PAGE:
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Resveratrol Prevents High Fluence Red Light-Emitting Diode Reactive Oxygen Species-Mediated Photoinhibition of Human Skin Fibroblast Migration.

Authors
Type
Published Article
Journal
PLoS ONE
Publisher
Public Library of Science
Publication Date
Oct 17, 2015
Volume
10
Issue
10
Identifiers
DOI: 10.1371/journal.pone.0140628
PMID: 26488596
PMCID: PMC4619307
Source
Murphy Lab dermatology-ucdavis
License
Green

Abstract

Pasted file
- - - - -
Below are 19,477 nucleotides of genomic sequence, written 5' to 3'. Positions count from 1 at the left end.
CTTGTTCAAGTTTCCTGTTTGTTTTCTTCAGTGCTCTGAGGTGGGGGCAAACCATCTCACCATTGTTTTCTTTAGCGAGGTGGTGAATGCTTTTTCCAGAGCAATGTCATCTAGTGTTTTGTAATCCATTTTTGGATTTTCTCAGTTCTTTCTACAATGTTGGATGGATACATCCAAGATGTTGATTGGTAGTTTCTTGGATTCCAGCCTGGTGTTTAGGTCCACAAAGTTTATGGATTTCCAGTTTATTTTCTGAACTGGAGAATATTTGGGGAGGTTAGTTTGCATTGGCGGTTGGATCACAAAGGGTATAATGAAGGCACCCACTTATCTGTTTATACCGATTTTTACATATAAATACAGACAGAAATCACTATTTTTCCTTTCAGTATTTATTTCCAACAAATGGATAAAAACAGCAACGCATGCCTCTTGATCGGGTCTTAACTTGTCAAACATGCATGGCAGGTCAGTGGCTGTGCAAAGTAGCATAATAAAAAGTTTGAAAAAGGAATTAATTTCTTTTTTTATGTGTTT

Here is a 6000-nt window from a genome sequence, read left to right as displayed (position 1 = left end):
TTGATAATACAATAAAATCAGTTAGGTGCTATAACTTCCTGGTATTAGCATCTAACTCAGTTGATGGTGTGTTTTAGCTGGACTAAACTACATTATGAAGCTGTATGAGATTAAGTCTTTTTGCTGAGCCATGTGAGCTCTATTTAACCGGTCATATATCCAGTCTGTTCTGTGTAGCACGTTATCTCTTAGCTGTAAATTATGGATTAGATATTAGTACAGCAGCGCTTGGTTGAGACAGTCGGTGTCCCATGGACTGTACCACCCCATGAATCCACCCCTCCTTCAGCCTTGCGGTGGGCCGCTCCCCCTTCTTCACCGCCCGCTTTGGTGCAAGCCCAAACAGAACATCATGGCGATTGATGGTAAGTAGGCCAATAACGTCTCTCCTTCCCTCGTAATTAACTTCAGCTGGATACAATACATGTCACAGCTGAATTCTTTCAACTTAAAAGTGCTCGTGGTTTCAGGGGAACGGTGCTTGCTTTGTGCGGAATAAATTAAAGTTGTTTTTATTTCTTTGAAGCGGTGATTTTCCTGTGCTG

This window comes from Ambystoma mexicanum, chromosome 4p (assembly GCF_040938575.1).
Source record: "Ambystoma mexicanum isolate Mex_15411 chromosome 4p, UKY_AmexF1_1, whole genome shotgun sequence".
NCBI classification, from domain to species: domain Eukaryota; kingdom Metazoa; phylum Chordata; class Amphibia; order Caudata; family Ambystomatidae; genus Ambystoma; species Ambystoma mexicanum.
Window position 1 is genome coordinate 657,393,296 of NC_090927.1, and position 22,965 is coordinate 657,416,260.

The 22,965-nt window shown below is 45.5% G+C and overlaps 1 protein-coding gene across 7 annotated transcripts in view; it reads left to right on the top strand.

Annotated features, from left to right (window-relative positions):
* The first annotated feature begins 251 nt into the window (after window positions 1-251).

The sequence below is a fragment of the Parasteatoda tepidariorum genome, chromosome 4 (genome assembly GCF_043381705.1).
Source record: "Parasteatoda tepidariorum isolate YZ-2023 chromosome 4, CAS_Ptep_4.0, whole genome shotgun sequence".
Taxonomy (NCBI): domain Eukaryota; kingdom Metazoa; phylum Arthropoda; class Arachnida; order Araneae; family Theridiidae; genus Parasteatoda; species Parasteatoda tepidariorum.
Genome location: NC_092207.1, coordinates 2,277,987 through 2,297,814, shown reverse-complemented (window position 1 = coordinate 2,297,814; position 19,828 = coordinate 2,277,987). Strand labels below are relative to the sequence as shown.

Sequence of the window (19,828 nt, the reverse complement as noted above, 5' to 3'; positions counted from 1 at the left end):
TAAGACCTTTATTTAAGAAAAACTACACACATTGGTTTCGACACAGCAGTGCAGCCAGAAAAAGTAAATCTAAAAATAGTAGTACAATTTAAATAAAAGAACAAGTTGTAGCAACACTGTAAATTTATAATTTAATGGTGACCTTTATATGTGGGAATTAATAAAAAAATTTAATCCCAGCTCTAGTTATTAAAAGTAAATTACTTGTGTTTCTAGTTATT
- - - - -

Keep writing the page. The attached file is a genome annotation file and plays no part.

Background: Skin fibrosis is a significant medical problem that leads to a functional, aesthetic, and psychosocial impact on quality-of-life. Light-emitting diode-generated 633-nm red light (LED-RL) is part of the visible light spectrum that is not known to cause DNA damage and is considered a safe, non-invasive, inexpensive, and portable potential alternative to ultraviolet phototherapy that may change the treatment paradigm of fibrotic skin disease. Objective: The goal of our study was to investigate the how reactive oxygen species (ROS) free radicals generated by high fluence LED-RL inhibit the migration of skin fibroblasts, the main cell type involved in skin fibrosis. Fibroblast migration speed is increased in skin fibrosis, and we studied cellular migration speed of cultured human skin fibroblasts as a surrogate measure of high fluence LED-RL effect on fibroblast function. To ascertain the inhibitory role of LED-RL generated ROS on migration speed, we hypothesized that resveratrol, a potent antioxidant, could prevent the photoinhibitory effects of high fluence LED-RL on fibroblast migration speed. Methods: High fluence LED-RL generated ROS were measured by flow cytometry analysis using dihydrorhodamine (DHR). For purposes of comparison, we assessed the effects of ROS generated by hydrogen peroxide (H2O2) on fibroblast migration speed and the ability of resveratrol, a well known antioxidant, to prevent LED-RL and H2O2 generated ROS-associated changes in fibroblast migration speed. To determine whether resveratrol could prevent the high fluence LED-RL ROS-mediated photoinhibition of human skin fibroblast migration, treated cells were incubated with resveratrol at concentrations of 0.0001% and 0.001% for 24 hours, irradiated with high fluences LED-RL of 480, 640, and 800 J/cm2. Results: High fluence LED-RL increases intracellular fibroblast ROS and decreases fibroblast migration speed. LED-RL at 480, 640 and 800 J/cm2 increased ROS levels to 132.8%, 151.0%, and 158.4% relative to matched controls, respectively. These LED-RL associated increases in ROS were prevented by pretreating cells with 0.0001% or 0.001% resveratrol. Next, we quantified the effect of hydrogen peroxide (H2O2)-associated ROS on fibroblast migration speed, and found that while H2O2-associated ROS significantly decreased relative fibroblast migration speed, pretreatment with 0.0001% or 0.001% resveratrol significantly prevented the decreases in migration speed. Furthermore, we found that LED-RL at 480, 640 and 800 J/cm2 decreased fibroblast migration speed to 83.0%, 74.4%, and 68.6% relative to matched controls, respectively. We hypothesized that these decreases in fibroblast migration speed were due to associated increases in ROS generation. Pretreatment with 0.0001% and 0.001% resveratrol prevented the LED-RL associated decreases in migration speed. Conclusion: High fluence LED-RL increases ROS and is associated with decreased fibroblast migration speed. We provide mechanistic support that the decreased migration speed associated with high fluence LED-RL is mediated by ROS, by demonstrating that resveratrol prevents high fluence LED-RL associated migration speed change. These data lend support to an increasing scientific body of evidence that high fluence LED-RL has anti-fibrotic properties. We hypothesize that our findings may result in a greater understanding of the fundamental mechanisms underlying visible light interaction with skin and we anticipate clinicians and other researchers may utilize these pathways for patient benefit.

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